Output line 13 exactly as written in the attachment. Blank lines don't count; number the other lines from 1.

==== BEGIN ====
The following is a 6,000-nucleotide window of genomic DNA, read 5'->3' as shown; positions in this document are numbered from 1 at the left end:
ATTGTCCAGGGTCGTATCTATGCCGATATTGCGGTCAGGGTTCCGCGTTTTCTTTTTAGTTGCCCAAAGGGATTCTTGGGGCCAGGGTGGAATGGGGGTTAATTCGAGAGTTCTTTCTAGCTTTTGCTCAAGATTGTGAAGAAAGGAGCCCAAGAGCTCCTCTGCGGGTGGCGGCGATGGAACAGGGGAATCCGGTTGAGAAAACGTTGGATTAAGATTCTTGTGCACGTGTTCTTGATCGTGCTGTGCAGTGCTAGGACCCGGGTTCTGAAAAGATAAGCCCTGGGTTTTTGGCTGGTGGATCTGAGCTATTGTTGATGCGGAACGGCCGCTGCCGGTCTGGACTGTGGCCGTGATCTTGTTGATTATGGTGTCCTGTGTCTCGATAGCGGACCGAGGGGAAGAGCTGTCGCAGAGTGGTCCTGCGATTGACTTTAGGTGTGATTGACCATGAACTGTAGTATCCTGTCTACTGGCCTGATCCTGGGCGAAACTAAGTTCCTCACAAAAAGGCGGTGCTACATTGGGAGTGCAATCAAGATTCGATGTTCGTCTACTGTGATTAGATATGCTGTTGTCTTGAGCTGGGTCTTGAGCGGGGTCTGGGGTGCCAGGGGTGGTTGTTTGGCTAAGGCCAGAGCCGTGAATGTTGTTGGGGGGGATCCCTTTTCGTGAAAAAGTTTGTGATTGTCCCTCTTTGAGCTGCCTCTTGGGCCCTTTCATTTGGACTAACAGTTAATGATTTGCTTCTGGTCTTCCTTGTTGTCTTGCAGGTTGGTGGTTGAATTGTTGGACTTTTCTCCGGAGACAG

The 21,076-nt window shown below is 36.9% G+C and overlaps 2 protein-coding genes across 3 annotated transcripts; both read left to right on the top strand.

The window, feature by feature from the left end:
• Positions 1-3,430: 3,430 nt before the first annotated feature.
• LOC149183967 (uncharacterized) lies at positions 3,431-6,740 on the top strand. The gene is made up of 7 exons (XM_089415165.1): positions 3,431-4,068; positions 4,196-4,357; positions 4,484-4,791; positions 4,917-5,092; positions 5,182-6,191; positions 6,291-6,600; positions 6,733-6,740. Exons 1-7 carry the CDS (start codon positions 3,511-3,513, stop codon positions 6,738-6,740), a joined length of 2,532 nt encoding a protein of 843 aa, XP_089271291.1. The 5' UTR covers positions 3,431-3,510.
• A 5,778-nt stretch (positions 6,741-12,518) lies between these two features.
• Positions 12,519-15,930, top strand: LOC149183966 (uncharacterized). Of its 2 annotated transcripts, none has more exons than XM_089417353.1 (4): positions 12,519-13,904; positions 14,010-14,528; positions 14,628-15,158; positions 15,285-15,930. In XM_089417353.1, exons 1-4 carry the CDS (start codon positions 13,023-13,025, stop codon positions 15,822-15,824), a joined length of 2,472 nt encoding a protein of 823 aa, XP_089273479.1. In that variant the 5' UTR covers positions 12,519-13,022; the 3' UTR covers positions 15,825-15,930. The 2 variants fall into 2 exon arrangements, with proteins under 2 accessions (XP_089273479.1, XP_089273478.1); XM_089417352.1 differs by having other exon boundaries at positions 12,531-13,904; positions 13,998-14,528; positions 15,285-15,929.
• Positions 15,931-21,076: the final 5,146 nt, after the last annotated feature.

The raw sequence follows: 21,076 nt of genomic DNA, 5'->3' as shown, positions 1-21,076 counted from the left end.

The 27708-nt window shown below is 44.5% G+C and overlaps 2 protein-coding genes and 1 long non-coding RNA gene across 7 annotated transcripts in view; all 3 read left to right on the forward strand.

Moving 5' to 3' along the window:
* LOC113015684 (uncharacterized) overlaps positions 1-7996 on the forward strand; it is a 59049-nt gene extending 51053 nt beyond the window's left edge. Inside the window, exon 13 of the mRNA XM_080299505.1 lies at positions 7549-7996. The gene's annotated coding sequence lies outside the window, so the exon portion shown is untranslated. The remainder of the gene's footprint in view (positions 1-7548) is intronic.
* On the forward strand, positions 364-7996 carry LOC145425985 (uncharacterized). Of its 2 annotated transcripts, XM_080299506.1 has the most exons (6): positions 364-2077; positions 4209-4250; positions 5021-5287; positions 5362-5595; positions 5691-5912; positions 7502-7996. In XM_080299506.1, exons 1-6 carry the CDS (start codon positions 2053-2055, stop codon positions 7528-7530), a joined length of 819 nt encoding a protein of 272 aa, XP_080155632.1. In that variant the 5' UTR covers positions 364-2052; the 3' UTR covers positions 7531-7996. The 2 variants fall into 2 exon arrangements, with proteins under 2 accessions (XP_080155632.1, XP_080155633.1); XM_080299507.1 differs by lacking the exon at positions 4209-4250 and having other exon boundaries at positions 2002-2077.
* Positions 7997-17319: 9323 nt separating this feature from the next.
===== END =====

* LOC113015684 (uncharacterized) overlaps positions 1-7996 on the forward strand; it is a 59049-nt gene extending 51053 nt beyond the window's left edge. Inside the window, exon 13 of the mRNA XM_080299505.1 lies at positions 7549-7996. The gene's annotated coding sequence lies outside the window, so the exon portion shown is untranslated. The remainder of the gene's footprint in view (positions 1-7548) is intronic.